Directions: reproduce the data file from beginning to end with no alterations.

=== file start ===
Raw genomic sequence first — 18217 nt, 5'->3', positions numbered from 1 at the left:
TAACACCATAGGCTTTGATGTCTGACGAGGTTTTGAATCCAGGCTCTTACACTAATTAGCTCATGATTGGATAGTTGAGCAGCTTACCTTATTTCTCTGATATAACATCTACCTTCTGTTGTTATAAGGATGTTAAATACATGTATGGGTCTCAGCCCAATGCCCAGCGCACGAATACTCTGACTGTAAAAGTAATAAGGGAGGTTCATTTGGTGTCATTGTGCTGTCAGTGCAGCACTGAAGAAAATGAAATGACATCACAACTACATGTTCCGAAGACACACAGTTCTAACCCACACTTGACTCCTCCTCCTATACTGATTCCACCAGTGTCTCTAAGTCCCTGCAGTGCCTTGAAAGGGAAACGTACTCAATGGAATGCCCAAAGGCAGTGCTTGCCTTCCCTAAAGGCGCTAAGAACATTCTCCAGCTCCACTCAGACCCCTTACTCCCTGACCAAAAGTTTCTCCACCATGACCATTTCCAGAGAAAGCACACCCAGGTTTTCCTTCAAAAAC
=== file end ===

Raw genomic sequence first — 18217 nt, 5'->3', positions numbered from 1 at the left:
TAACACCATAGGCTTTGATGTCTGACGAGGTTTTGAATCCAGGCTCTTACACTAATTAGCTCATGATTGGATAGTTGAGCAGCTTACCTTATTTCTCTGATATAACATCTACCTTCTGTTGTTATAAGGATGTTAAATACATGTATGGGTCTCAGCCCAATGCCCAGCGCACGAATACTCTGACTGTAAAAGTAATAAGGGAGGTTCATTTGGTGTCATTGTGCTGTCAGTGCAGCACTGAAGAAAATGAAATGACATCACAACTACATGTTCCGAAGACACACAGTTCTAACCCACACTTGACTCCTCCTCCTATACTGATTCCACCAGTGTCTCTAAGTCCCTGCAGTGCCTTGAAAGGGAAACGTACTCAATGGAATGCCCAAAGGCAGTGCTTGCCTTCCCTAAAGGCGCTAAGAACATTCTCCAGCTCCACTCAGACCCCTTACTCCCTGACCAAAAGTTTCTCCACCATGACCATTTCCAGAGAAAGCACACCCAGGTTTTCCTTCAAAAAC